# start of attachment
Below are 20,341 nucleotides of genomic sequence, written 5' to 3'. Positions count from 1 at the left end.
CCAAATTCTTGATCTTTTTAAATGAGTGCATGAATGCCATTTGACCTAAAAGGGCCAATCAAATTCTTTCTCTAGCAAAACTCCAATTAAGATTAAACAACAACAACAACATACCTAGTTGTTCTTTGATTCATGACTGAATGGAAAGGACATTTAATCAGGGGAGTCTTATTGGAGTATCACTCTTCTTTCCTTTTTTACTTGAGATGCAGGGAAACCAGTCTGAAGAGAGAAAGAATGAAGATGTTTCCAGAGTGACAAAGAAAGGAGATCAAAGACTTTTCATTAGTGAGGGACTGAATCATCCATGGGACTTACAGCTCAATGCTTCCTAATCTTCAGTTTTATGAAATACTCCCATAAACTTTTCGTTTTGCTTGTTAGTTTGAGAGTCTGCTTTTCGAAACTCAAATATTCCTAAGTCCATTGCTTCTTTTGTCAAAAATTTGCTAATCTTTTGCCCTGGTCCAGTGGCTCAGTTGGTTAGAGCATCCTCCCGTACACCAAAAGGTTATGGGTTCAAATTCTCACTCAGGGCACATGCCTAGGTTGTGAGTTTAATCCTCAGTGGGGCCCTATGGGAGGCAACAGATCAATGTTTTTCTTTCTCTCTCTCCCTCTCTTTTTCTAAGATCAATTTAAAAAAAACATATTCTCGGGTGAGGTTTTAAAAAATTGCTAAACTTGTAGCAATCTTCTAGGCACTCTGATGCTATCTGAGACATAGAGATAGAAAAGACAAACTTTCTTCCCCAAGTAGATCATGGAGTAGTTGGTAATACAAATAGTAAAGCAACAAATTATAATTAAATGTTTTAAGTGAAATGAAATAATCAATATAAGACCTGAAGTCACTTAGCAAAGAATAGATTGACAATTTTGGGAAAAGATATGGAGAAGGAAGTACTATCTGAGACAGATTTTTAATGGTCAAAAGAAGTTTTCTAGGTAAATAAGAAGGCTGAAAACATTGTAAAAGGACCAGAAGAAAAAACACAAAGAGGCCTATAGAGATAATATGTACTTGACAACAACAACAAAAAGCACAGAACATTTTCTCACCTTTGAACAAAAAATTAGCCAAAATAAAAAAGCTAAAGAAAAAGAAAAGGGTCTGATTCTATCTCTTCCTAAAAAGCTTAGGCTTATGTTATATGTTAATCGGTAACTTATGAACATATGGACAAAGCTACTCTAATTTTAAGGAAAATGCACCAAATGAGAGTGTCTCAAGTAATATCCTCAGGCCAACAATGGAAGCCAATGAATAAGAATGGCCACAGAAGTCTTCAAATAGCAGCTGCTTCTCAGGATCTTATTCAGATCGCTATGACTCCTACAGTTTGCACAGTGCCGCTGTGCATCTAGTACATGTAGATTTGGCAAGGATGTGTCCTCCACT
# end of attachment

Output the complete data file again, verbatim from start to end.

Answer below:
Below are 20,341 nucleotides of genomic sequence, written 5' to 3'. Positions count from 1 at the left end.
CCAAATTCTTGATCTTTTTAAATGAGTGCATGAATGCCATTTGACCTAAAAGGGCCAATCAAATTCTTTCTCTAGCAAAACTCCAATTAAGATTAAACAACAACAACAACATACCTAGTTGTTCTTTGATTCATGACTGAATGGAAAGGACATTTAATCAGGGGAGTCTTATTGGAGTATCACTCTTCTTTCCTTTTTTACTTGAGATGCAGGGAAACCAGTCTGAAGAGAGAAAGAATGAAGATGTTTCCAGAGTGACAAAGAAAGGAGATCAAAGACTTTTCATTAGTGAGGGACTGAATCATCCATGGGACTTACAGCTCAATGCTTCCTAATCTTCAGTTTTATGAAATACTCCCATAAACTTTTCGTTTTGCTTGTTAGTTTGAGAGTCTGCTTTTCGAAACTCAAATATTCCTAAGTCCATTGCTTCTTTTGTCAAAAATTTGCTAATCTTTTGCCCTGGTCCAGTGGCTCAGTTGGTTAGAGCATCCTCCCGTACACCAAAAGGTTATGGGTTCAAATTCTCACTCAGGGCACATGCCTAGGTTGTGAGTTTAATCCTCAGTGGGGCCCTATGGGAGGCAACAGATCAATGTTTTTCTTTCTCTCTCTCCCTCTCTTTTTCTAAGATCAATTTAAAAAAAACATATTCTCGGGTGAGGTTTTAAAAAATTGCTAAACTTGTAGCAATCTTCTAGGCACTCTGATGCTATCTGAGACATAGAGATAGAAAAGACAAACTTTCTTCCCCAAGTAGATCATGGAGTAGTTGGTAATACAAATAGTAAAGCAACAAATTATAATTAAATGTTTTAAGTGAAATGAAATAATCAATATAAGACCTGAAGTCACTTAGCAAAGAATAGATTGACAATTTTGGGAAAAGATATGGAGAAGGAAGTACTATCTGAGACAGATTTTTAATGGTCAAAAGAAGTTTTCTAGGTAAATAAGAAGGCTGAAAACATTGTAAAAGGACCAGAAGAAAAAACACAAAGAGGCCTATAGAGATAATATGTACTTGACAACAACAACAAAAAGCACAGAACATTTTCTCACCTTTGAACAAAAAATTAGCCAAAATAAAAAAGCTAAAGAAAAAGAAAAGGGTCTGATTCTATCTCTTCCTAAAAAGCTTAGGCTTATGTTATATGTTAATCGGTAACTTATGAACATATGGACAAAGCTACTCTAATTTTAAGGAAAATGCACCAAATGAGAGTGTCTCAAGTAATATCCTCAGGCCAACAATGGAAGCCAATGAATAAGAATGGCCACAGAAGTCTTCAAATAGCAGCTGCTTCTCAGGATCTTATTCAGATCGCTATGACTCCTACAGTTTGCACAGTGCCGCTGTGCATCTAGTACATGTAGATTTGGCAAGGATGTGTCCTCCACT